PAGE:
Camera Obscura

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Univ. of Queensland Press, 2008 - Fiction - 238 pages
1 Review
The central preoccupation of the collection which I read as variations on a theme, is found in one of the most effective, 'Kafka's House': the problems of the desire for freedom from restrictions and the resulting ambivalence, for one feeds off the other, there is always the other side of the coin. In the story some say that if Kafka lived in a real house instead of cramped, crowded quarters, he would never have written famous works, or may not have written a all. The human situation in which this apparently trite observation occurs delicately treats fine balances between freedom and confinement in the lives of two friends and ex-lovers. The real life story sets up a kind of fable for exploring the ambivalence of the theme. As one, if not both, the characters are writers there is a playful self-reflexive dimension to the story, as in some others, of the artist's need for freedom and the encroachments upon it.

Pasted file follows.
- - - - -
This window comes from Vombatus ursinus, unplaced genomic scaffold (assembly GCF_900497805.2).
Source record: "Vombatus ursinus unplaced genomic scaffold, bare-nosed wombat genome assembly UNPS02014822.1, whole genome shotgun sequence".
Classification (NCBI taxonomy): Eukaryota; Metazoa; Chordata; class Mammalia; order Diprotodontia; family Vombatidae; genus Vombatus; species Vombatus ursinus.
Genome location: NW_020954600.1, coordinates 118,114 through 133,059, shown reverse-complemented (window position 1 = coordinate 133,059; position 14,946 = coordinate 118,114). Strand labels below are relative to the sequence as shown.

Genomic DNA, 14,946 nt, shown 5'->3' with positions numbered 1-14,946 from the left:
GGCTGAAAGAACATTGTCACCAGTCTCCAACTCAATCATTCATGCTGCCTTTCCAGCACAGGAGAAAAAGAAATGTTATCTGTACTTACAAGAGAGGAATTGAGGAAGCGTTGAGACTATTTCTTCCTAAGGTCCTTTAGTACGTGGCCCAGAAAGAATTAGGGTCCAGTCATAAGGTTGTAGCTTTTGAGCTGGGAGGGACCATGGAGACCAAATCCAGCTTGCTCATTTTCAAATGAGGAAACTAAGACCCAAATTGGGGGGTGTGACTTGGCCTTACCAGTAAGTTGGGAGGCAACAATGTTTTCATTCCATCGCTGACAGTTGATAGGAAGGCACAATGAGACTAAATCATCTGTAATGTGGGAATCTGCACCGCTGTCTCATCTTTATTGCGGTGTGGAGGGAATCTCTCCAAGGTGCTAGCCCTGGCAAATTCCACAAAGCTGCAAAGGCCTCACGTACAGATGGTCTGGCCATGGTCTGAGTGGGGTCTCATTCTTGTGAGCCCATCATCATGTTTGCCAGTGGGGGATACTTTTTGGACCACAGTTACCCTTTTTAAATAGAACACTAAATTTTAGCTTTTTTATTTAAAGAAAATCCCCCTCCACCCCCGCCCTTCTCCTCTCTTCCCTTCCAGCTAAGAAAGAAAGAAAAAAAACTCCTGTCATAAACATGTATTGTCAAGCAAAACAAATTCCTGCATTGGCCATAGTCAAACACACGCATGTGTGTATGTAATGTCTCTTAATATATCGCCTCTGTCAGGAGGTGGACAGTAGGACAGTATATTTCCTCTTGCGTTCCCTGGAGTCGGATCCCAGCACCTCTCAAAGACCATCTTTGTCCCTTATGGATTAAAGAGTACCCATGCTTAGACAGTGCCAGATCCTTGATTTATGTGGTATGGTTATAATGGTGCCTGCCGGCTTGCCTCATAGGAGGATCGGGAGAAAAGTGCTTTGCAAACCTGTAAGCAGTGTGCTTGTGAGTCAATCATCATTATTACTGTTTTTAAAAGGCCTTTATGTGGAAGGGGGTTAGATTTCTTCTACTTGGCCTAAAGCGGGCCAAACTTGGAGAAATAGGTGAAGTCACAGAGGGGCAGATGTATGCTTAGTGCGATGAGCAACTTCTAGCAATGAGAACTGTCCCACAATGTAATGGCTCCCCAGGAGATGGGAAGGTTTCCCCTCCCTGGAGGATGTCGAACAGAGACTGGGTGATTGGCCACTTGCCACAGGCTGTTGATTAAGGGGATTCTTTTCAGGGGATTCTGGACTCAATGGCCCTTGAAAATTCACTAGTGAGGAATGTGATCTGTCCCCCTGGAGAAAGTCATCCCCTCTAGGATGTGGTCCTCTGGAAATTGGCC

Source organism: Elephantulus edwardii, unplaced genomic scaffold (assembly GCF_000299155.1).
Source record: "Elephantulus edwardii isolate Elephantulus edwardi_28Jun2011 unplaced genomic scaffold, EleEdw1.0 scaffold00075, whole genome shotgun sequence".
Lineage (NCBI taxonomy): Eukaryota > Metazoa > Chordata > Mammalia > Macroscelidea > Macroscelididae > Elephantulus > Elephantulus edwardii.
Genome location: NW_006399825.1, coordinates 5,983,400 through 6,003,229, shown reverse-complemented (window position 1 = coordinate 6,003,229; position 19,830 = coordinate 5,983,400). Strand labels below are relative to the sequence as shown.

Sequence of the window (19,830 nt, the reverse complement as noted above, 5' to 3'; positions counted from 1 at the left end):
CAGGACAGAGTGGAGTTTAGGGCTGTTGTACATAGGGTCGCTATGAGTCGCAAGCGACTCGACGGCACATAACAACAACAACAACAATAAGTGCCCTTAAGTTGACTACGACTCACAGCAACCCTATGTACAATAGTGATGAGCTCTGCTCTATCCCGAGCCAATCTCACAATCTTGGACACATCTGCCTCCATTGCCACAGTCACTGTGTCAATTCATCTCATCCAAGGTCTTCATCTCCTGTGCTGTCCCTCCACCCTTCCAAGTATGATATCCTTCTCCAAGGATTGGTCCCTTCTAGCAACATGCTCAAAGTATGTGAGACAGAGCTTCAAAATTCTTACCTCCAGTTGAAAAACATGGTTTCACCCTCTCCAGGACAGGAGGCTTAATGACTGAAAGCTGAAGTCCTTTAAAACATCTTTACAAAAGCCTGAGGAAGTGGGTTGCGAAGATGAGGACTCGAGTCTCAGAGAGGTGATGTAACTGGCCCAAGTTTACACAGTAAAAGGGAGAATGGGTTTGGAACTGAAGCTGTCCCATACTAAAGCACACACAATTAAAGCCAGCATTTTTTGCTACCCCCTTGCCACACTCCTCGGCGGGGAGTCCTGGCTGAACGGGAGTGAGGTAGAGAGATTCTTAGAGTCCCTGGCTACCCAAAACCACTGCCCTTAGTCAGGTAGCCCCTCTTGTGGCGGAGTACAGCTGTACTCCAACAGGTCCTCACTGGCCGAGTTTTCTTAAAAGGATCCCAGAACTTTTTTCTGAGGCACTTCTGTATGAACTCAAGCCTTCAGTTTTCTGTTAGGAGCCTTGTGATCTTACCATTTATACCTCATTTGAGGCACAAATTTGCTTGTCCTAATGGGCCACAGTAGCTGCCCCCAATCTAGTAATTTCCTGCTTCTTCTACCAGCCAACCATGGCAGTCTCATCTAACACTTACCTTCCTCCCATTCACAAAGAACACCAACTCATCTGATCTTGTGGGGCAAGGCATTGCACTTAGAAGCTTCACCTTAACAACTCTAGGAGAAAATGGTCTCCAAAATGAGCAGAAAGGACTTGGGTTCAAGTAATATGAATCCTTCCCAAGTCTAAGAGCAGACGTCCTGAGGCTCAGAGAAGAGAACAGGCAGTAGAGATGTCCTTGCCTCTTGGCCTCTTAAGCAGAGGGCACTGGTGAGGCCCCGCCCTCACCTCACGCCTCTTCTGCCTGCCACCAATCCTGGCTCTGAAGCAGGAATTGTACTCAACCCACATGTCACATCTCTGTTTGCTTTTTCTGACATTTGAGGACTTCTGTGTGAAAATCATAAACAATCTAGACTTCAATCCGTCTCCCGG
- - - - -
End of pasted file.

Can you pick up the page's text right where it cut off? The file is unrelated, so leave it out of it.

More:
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Review: Camera Obscura

User Review  - Melina - Goodreads

t the end of 2012, I read What Now, Tilda B?, one of Lomer's young adult books. It was a haunting book which I really loved. So it came as no surprise that I loved this book as well. Camera Obscura is ... Read full review

Selected pages

Contents

Camera obscura
1
Blood harvest
16
Kafkas house
39
On hold
63
Pram rage
85
Adult education
102
Losing faith
115
Surprise surprise
128
Emerald Princess
149
Ice
169
Class of73
195
Here be dragons
222
Acknowledgments
235
Copyright

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About the author (2008)

\Kathryn Lomer is the author of Extraction of Arrows and The God in the Ink. She was awarded the Gwen Harwood Poetry Prize in 2003.

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